The Jewelry Hoard of the Tomb of Egyptian Princess, Sithathoryunet

Incredibly the jewels escaped notice from ancient grave robbers.

Between 1900 BC and 1800 BC there lived a princess in Egypt who may have been the daughter of Pharoh Senusret II, since her tomb was discovered next to his. Inside this lavish burial chamber at the El-Lahun archaeological site, the jewelry hoard of princess Sithathoriunet was found intact, despite the tomb having suffered robberies in antiquity. The robbers failed to see the small chests which were filled to the brim with dozens of elaborate jewelry and toiletry items. Here are are just a few of these incredible pieces.

This pendant may look like cloisonné, but is fact made from 372 cut gemstones inlaid into a gold substrate. The hieroglyphic symbols express the glory of Senusret II. Via/ Metropolitan Museum of Art

The tomb was explored by William Matthew Flinders Petrie in 1899, long after ancient thieves had stolen the jewelry and mummy of Sithathoryunet. But, what remained in the chamber, hidden in a recess inside a rock wall was a 3’x5′ cubby filled with the jewels that the princess would have worn in life and may have needed for the afterworld.

These jewels were in addition to those that had been part of her mortuary offerings, and remnants of the latter were found to be scattered near where her mummy had once been.

Inlaid jewelry chest from the tomb. Via/ Metropolitan Museum of Art

Inside the rock chamber there were 3 small caskets made of wood and covered in veneers of ivory. These boxes had crumbled over time, but their contents had been safely secured for the better part of 4,000 years because the entire chamber had been exposed to the elements and a thick layer of mud had covered the jewels- which were later discovered by Petrie’s workmen.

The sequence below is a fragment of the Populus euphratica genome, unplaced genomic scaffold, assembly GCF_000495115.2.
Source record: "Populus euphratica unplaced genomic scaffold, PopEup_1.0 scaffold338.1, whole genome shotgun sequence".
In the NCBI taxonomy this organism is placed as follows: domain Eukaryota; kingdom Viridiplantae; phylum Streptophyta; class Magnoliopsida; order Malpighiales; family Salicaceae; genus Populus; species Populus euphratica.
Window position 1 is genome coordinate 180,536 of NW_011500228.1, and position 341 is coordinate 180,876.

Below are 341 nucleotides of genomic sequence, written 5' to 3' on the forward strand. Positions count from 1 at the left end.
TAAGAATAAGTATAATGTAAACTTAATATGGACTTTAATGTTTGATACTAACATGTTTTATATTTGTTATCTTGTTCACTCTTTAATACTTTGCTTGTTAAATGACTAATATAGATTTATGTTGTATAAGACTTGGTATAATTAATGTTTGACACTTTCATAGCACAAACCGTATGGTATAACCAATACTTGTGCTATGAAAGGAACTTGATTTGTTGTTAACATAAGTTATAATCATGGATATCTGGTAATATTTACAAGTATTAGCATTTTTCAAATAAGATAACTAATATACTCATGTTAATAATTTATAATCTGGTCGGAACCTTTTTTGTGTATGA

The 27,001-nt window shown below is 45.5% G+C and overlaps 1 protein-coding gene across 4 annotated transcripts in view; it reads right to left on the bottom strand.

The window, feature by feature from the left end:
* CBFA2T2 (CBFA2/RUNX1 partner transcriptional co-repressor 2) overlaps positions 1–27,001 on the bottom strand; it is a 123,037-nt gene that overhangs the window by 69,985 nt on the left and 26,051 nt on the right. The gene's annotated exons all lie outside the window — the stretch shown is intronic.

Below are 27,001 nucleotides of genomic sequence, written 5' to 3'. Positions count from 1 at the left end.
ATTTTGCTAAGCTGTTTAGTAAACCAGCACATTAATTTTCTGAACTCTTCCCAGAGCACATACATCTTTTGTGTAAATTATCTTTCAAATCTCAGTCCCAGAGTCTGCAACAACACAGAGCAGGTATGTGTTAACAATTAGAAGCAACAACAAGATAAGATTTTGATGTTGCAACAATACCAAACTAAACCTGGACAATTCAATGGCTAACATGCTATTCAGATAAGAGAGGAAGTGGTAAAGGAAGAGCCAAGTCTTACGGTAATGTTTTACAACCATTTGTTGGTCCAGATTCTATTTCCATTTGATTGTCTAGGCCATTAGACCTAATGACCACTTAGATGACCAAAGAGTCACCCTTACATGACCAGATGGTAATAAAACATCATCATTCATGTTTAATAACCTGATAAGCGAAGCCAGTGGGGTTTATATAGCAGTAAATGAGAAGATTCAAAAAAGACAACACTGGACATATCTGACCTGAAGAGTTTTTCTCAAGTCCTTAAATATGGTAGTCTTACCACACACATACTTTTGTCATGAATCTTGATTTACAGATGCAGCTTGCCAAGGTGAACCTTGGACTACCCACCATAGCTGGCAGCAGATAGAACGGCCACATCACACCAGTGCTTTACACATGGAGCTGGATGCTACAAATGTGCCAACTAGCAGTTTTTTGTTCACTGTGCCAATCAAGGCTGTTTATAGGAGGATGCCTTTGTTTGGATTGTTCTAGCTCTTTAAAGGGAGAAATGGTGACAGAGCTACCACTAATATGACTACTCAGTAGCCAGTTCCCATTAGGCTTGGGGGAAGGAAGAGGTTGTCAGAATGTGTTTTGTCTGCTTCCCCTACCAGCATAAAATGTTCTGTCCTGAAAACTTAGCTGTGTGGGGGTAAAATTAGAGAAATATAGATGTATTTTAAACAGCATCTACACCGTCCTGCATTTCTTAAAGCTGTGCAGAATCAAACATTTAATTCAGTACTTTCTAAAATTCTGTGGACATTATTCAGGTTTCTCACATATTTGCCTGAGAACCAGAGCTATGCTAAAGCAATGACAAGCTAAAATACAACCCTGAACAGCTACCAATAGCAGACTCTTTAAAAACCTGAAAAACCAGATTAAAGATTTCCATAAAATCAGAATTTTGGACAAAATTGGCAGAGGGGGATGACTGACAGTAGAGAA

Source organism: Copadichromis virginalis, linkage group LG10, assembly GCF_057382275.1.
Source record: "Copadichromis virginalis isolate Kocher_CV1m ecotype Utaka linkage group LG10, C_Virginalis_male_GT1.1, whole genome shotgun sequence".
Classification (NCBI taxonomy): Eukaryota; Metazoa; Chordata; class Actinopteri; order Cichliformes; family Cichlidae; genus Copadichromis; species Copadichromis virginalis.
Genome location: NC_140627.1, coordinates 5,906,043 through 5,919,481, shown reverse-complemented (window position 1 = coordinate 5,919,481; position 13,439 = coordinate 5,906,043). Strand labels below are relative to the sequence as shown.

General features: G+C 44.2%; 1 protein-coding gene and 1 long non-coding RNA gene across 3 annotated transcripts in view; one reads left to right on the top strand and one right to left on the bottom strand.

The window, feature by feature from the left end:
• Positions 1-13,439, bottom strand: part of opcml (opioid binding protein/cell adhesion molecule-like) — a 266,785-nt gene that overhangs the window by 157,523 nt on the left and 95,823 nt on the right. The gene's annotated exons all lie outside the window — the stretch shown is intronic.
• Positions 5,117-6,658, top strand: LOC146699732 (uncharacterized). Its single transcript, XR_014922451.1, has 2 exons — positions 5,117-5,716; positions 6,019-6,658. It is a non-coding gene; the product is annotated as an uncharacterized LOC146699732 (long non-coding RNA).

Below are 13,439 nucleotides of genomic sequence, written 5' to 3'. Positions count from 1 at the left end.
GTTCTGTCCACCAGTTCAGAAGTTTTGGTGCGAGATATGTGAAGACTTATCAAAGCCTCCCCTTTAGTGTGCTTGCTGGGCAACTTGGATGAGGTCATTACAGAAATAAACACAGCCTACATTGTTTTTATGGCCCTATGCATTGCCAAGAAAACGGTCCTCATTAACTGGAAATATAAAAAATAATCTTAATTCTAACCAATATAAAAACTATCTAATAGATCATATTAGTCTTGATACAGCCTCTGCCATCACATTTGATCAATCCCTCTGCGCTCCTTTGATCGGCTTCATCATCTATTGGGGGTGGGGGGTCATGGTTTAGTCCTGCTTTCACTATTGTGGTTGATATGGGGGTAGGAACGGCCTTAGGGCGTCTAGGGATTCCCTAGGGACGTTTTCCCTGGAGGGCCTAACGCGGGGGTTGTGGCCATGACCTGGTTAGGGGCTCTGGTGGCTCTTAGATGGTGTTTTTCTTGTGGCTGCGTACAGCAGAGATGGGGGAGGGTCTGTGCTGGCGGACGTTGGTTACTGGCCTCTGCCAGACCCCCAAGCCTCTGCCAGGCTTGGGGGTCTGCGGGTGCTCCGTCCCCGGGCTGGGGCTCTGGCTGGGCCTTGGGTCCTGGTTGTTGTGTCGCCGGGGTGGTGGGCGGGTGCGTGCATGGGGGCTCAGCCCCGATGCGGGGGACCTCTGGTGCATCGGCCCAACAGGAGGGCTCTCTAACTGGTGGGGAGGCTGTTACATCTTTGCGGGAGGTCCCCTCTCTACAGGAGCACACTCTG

There were cosmetics and toiletries within the hoard as well, including a magnificent gold-trimmed wig and a sleek black and gold kohl (eyeliner) pot as seen below.

Via/ Metropolitan Museum of Art
Kohl jar that belonged to Sithathoriunet. Via/ Via/ Metropolitan Museum of Art

Today, much of the once-hidden jewelry is in the collection of the Metropolitan Museum of Art, with only a few pieces still in Egypt (like her serpent diadem at the Egyptian Museum in Cairo).

Bracelets, anklets, and necklace made from gold, carnelian, and turquoise. Via/ Metropolitan Museum of Art

Artifacts bearing her name, as well as that of Amenemhat III, who must have been ruling at some point during her lifetime, were found in her burial chamber.

Inlaid gemstone scarab ring found in the hoard. Via/ Metropolitan Museum of Art

The expensive and elaborate jewelry, filled with symbolism, was tied to the religion of Ancient Egypt. Under this system of beliefs the jewelry would have granted its wearer protections, super powers, and other benefits far beyond beauty. This belief imbued Egyptian royalty with supernatural status, something which could be extended into death through their highly decorative and precious funerary items.